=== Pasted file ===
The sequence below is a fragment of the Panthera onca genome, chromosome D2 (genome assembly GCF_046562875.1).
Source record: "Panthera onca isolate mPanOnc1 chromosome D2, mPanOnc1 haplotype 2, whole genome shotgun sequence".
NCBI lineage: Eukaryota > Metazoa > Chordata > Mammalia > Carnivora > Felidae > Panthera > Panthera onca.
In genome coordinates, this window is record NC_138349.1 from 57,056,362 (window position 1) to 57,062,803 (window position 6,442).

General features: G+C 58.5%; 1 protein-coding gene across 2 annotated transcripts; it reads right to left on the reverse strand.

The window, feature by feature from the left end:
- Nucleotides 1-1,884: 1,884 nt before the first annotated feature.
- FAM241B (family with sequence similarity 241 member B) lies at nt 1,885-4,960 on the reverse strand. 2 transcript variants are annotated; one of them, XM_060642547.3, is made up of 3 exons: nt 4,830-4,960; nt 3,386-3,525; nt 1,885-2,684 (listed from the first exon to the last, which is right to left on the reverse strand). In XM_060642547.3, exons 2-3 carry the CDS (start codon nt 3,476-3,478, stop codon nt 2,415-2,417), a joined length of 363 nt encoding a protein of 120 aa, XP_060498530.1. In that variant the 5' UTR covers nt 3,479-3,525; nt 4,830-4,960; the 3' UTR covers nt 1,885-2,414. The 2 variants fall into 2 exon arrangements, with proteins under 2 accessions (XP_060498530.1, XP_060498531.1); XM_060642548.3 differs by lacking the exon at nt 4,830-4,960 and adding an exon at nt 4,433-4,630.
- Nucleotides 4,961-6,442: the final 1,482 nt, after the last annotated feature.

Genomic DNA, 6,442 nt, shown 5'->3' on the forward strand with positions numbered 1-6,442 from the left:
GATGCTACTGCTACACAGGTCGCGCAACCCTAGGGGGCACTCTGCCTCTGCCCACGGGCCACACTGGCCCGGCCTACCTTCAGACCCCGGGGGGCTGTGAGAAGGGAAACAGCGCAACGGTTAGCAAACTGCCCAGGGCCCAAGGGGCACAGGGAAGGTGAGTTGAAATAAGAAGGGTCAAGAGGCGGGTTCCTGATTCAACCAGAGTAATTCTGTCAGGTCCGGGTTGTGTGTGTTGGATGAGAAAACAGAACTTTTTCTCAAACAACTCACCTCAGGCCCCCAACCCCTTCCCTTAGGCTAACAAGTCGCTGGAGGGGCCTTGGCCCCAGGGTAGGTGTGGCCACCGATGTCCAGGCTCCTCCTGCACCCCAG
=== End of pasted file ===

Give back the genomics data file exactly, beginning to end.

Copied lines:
The sequence below is a fragment of the Panthera onca genome, chromosome D2 (genome assembly GCF_046562875.1).
Source record: "Panthera onca isolate mPanOnc1 chromosome D2, mPanOnc1 haplotype 2, whole genome shotgun sequence".
NCBI lineage: Eukaryota > Metazoa > Chordata > Mammalia > Carnivora > Felidae > Panthera > Panthera onca.
In genome coordinates, this window is record NC_138349.1 from 57,056,362 (window position 1) to 57,062,803 (window position 6,442).

General features: G+C 58.5%; 1 protein-coding gene across 2 annotated transcripts; it reads right to left on the reverse strand.

The window, feature by feature from the left end:
- Nucleotides 1-1,884: 1,884 nt before the first annotated feature.
- FAM241B (family with sequence similarity 241 member B) lies at nt 1,885-4,960 on the reverse strand. 2 transcript variants are annotated; one of them, XM_060642547.3, is made up of 3 exons: nt 4,830-4,960; nt 3,386-3,525; nt 1,885-2,684 (listed from the first exon to the last, which is right to left on the reverse strand). In XM_060642547.3, exons 2-3 carry the CDS (start codon nt 3,476-3,478, stop codon nt 2,415-2,417), a joined length of 363 nt encoding a protein of 120 aa, XP_060498530.1. In that variant the 5' UTR covers nt 3,479-3,525; nt 4,830-4,960; the 3' UTR covers nt 1,885-2,414. The 2 variants fall into 2 exon arrangements, with proteins under 2 accessions (XP_060498530.1, XP_060498531.1); XM_060642548.3 differs by lacking the exon at nt 4,830-4,960 and adding an exon at nt 4,433-4,630.
- Nucleotides 4,961-6,442: the final 1,482 nt, after the last annotated feature.

Genomic DNA, 6,442 nt, shown 5'->3' on the forward strand with positions numbered 1-6,442 from the left:
GATGCTACTGCTACACAGGTCGCGCAACCCTAGGGGGCACTCTGCCTCTGCCCACGGGCCACACTGGCCCGGCCTACCTTCAGACCCCGGGGGGCTGTGAGAAGGGAAACAGCGCAACGGTTAGCAAACTGCCCAGGGCCCAAGGGGCACAGGGAAGGTGAGTTGAAATAAGAAGGGTCAAGAGGCGGGTTCCTGATTCAACCAGAGTAATTCTGTCAGGTCCGGGTTGTGTGTGTTGGATGAGAAAACAGAACTTTTTCTCAAACAACTCACCTCAGGCCCCCAACCCCTTCCCTTAGGCTAACAAGTCGCTGGAGGGGCCTTGGCCCCAGGGTAGGTGTGGCCACCGATGTCCAGGCTCCTCCTGCACCCCAG